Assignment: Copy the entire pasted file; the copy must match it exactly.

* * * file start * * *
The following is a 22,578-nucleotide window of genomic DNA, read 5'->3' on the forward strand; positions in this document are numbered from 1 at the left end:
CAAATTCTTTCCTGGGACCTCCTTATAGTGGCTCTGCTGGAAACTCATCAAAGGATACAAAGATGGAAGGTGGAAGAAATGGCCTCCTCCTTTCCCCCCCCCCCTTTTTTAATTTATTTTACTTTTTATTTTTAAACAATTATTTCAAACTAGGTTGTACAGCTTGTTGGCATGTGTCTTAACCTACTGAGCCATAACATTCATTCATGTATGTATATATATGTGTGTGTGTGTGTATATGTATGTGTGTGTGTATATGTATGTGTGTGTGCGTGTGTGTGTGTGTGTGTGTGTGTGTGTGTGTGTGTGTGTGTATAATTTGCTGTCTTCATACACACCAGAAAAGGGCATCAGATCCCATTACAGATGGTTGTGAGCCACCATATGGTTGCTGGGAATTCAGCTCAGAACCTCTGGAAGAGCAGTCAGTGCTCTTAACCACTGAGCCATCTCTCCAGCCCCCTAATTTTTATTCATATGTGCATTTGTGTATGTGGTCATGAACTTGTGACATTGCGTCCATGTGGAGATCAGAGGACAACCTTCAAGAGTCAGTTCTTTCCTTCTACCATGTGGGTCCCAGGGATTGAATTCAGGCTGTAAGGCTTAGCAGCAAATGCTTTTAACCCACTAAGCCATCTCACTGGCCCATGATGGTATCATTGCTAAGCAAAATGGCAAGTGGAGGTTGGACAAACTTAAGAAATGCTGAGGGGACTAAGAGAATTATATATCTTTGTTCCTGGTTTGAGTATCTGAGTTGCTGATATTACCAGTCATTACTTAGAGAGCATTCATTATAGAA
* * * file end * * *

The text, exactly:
The following is a 22,578-nucleotide window of genomic DNA, read 5'->3' on the forward strand; positions in this document are numbered from 1 at the left end:
CAAATTCTTTCCTGGGACCTCCTTATAGTGGCTCTGCTGGAAACTCATCAAAGGATACAAAGATGGAAGGTGGAAGAAATGGCCTCCTCCTTTCCCCCCCCCCCTTTTTTAATTTATTTTACTTTTTATTTTTAAACAATTATTTCAAACTAGGTTGTACAGCTTGTTGGCATGTGTCTTAACCTACTGAGCCATAACATTCATTCATGTATGTATATATATGTGTGTGTGTGTGTATATGTATGTGTGTGTGTATATGTATGTGTGTGTGCGTGTGTGTGTGTGTGTGTGTGTGTGTGTGTGTGTGTGTGTGTATAATTTGCTGTCTTCATACACACCAGAAAAGGGCATCAGATCCCATTACAGATGGTTGTGAGCCACCATATGGTTGCTGGGAATTCAGCTCAGAACCTCTGGAAGAGCAGTCAGTGCTCTTAACCACTGAGCCATCTCTCCAGCCCCCTAATTTTTATTCATATGTGCATTTGTGTATGTGGTCATGAACTTGTGACATTGCGTCCATGTGGAGATCAGAGGACAACCTTCAAGAGTCAGTTCTTTCCTTCTACCATGTGGGTCCCAGGGATTGAATTCAGGCTGTAAGGCTTAGCAGCAAATGCTTTTAACCCACTAAGCCATCTCACTGGCCCATGATGGTATCATTGCTAAGCAAAATGGCAAGTGGAGGTTGGACAAACTTAAGAAATGCTGAGGGGACTAAGAGAATTATATATCTTTGTTCCTGGTTTGAGTATCTGAGTTGCTGATATTACCAGTCATTACTTAGAGAGCATTCATTATAGAA